Cast iron trench drain grates are made by melting metal into a liquid form then pouring this liquid metal into a cavity shaped like the finished part. The cavity is shaped from a sticky sand. After the cast iron is poured into the cavity, it is allowed to cool. Once the cast iron drain grate has cooled the sand is broken and cleaned off of the cast iron leaving a trench drain grate.
During the melting and casting process the metallurgy can be altered by changing raw components and additives. Iron trench drain grates are categorized into two broad categories; Ductile iron and Cast iron. Cast iron is often called “pig iron”. This is the oldest technology and produces a strong iron part. Additives have become more popular in past years that create a spherical grain structure in the iron imparting ductility. These metals are called “Ductile Iron”. The ductility means that they can take more loading without cracking or breaking. Ductile iron trench drain grates are typically used when heavy loading such as Aircraft might be present.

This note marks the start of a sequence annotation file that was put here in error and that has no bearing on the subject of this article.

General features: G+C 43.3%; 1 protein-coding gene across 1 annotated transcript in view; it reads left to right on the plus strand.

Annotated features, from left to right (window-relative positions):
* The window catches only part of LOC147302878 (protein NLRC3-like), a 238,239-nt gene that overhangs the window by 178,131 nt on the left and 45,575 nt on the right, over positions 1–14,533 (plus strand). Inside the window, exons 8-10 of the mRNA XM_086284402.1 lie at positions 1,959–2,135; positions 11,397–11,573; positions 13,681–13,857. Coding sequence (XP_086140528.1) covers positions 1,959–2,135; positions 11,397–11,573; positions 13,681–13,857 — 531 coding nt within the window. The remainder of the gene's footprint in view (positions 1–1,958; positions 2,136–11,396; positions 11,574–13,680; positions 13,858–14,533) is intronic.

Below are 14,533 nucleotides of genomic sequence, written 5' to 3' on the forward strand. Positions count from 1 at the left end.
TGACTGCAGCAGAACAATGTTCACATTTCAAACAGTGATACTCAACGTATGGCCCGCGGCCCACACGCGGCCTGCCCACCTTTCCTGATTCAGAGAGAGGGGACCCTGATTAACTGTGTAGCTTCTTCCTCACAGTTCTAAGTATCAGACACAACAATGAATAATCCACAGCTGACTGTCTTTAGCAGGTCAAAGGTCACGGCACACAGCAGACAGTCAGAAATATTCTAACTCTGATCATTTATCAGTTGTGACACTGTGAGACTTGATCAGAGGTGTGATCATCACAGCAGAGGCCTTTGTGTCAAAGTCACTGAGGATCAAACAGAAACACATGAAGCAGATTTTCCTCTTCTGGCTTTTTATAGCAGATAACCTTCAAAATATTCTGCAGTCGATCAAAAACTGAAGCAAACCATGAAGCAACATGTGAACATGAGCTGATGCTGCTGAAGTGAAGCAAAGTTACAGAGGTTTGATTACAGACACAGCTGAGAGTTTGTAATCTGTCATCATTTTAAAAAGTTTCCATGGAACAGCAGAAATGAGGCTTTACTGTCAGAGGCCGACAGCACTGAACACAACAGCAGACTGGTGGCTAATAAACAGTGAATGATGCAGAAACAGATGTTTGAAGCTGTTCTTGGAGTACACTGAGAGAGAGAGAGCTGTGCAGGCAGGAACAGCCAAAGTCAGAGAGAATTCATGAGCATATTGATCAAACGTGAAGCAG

Cast iIron trench drain grates can be cast in a variety of grades and each class of iron has several grades. Generally these are unimportant to the designer as long as the iron grate can reach the required loading. Cast iron grates are governed by AASHTO M105 class 35B or ASTM A48 Class 35B. Ductile irons are governed by ASTM A536.
Cast iron trench drain grates and ductile iron trench drain grates can be used in their natural state or they can be coated. Iron trench drain grates posses a natural corrosion resistance that is inherent to their material. When exposed to nature iron forms a protective surface coating of iron oxide which slows the corrosion. The early stages of this iron oxide is a reddish brown but with time ductile and cast iron trench drain grates will age to a dark brown similar to any other manhole casting.